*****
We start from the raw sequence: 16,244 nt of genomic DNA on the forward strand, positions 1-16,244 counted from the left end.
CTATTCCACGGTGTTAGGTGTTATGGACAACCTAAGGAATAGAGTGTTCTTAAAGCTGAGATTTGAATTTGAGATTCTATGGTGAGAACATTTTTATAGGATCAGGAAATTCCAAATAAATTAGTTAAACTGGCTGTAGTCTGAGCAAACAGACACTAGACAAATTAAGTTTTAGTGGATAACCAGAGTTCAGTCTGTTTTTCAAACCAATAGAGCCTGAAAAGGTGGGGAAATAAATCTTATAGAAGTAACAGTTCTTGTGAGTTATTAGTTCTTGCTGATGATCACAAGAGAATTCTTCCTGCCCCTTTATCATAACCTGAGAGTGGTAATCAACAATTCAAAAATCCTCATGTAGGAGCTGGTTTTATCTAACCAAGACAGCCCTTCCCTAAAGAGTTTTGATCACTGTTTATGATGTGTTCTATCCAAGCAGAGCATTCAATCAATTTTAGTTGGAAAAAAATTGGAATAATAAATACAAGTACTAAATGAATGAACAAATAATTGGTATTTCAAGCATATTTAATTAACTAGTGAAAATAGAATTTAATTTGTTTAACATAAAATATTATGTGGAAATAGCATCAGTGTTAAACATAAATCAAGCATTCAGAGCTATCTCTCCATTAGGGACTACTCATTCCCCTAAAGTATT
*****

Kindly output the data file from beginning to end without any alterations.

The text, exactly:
We start from the raw sequence: 16,244 nt of genomic DNA on the forward strand, positions 1-16,244 counted from the left end.
CTATTCCACGGTGTTAGGTGTTATGGACAACCTAAGGAATAGAGTGTTCTTAAAGCTGAGATTTGAATTTGAGATTCTATGGTGAGAACATTTTTATAGGATCAGGAAATTCCAAATAAATTAGTTAAACTGGCTGTAGTCTGAGCAAACAGACACTAGACAAATTAAGTTTTAGTGGATAACCAGAGTTCAGTCTGTTTTTCAAACCAATAGAGCCTGAAAAGGTGGGGAAATAAATCTTATAGAAGTAACAGTTCTTGTGAGTTATTAGTTCTTGCTGATGATCACAAGAGAATTCTTCCTGCCCCTTTATCATAACCTGAGAGTGGTAATCAACAATTCAAAAATCCTCATGTAGGAGCTGGTTTTATCTAACCAAGACAGCCCTTCCCTAAAGAGTTTTGATCACTGTTTATGATGTGTTCTATCCAAGCAGAGCATTCAATCAATTTTAGTTGGAAAAAAATTGGAATAATAAATACAAGTACTAAATGAATGAACAAATAATTGGTATTTCAAGCATATTTAATTAACTAGTGAAAATAGAATTTAATTTGTTTAACATAAAATATTATGTGGAAATAGCATCAGTGTTAAACATAAATCAAGCATTCAGAGCTATCTCTCCATTAGGGACTACTCATTCCCCTAAAGTATT